How do parents and children really get on in China? I was intrigued by this question, since so many elderly live with their offspring. The thought of my mother – no matter how much I love her – or indeed both our mothers living with us is enough to give me the most dreadful nightmares. So how do they manage in China?
To begin with, the Confucian virtue of ‘filial piety’ (xiao) plays a crucial role. This is the cultural assumption that children of whatever age will show respect and deference to their parents, indeed any elders. Even a brief visit to China will soon evince the great respect and admiration shown for the very old. Of course, people complain that it is breaking down (that kind of narrative is trotted out about every young generation), but it is really as strong as ever. (I have often expressed the wish that my four children would show me more filial piety …)
Intrigued about all of this, I asked a friend whose mother lives with her: ‘what is it like? Does your mother still tell you what to do, like mine?’
‘No, she doesn’t need to’, was the response.
‘What do you mean?’ I said.
‘I know what I should do’, she said.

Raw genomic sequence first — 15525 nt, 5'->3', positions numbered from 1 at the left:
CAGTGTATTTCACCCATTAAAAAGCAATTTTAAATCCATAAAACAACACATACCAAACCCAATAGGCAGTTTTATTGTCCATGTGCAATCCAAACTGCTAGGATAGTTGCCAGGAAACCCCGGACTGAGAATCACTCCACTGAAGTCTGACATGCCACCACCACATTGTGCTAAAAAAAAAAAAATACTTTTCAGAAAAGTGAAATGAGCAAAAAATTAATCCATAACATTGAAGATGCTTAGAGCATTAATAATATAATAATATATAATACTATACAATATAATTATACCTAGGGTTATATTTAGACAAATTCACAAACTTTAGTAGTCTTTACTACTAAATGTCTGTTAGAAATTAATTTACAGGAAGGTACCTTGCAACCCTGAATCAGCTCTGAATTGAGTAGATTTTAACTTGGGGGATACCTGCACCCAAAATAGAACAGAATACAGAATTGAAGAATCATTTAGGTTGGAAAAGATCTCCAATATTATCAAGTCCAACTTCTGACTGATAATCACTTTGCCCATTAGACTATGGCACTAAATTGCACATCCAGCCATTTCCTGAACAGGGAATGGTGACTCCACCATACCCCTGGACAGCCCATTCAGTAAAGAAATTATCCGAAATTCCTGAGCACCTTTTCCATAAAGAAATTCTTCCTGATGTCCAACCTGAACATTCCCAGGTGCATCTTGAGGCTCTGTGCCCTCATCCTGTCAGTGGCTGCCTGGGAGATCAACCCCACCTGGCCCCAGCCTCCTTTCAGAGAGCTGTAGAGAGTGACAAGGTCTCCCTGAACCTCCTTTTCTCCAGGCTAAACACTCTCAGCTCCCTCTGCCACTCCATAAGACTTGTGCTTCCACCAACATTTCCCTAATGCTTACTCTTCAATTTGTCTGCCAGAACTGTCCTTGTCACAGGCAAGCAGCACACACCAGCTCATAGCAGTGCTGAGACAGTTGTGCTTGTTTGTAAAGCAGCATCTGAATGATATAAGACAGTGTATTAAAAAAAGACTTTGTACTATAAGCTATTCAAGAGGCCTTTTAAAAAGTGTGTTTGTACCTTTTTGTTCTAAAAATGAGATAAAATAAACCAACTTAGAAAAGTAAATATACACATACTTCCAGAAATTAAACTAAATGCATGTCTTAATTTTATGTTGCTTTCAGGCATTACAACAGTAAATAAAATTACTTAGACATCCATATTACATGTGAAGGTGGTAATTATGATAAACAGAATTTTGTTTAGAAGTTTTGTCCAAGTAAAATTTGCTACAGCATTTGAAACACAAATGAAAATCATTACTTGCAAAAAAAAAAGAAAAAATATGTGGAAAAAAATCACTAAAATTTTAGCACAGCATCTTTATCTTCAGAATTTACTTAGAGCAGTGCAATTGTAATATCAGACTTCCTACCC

‘So your mother doesn’t tell you what you are doing wrong, ask where you have been, tell you should be doing something else?’
‘No’, she said.
‘But do you do what you are supposed to do?’ I asked.
‘Not always’, she said.
‘How does that work?’ I asked.
She went on to explain that even though she knows what she should do in respect to her mother, and even though her mother assumes that she is doing what she should do, she doesn’t always do it. Her mother never asks, and she never tells her mother, each one assuming that they are following the unwritten rules, while simultaneously knowing that they don’t.
Got it? It took me a while to figure out this deeper meaning of filial piety (xiao). But it makes sense, for in no other way would it be possible to live for years with one’s parents in the same place.
Come to think of it, here is a value we might want to appropriate elsewhere.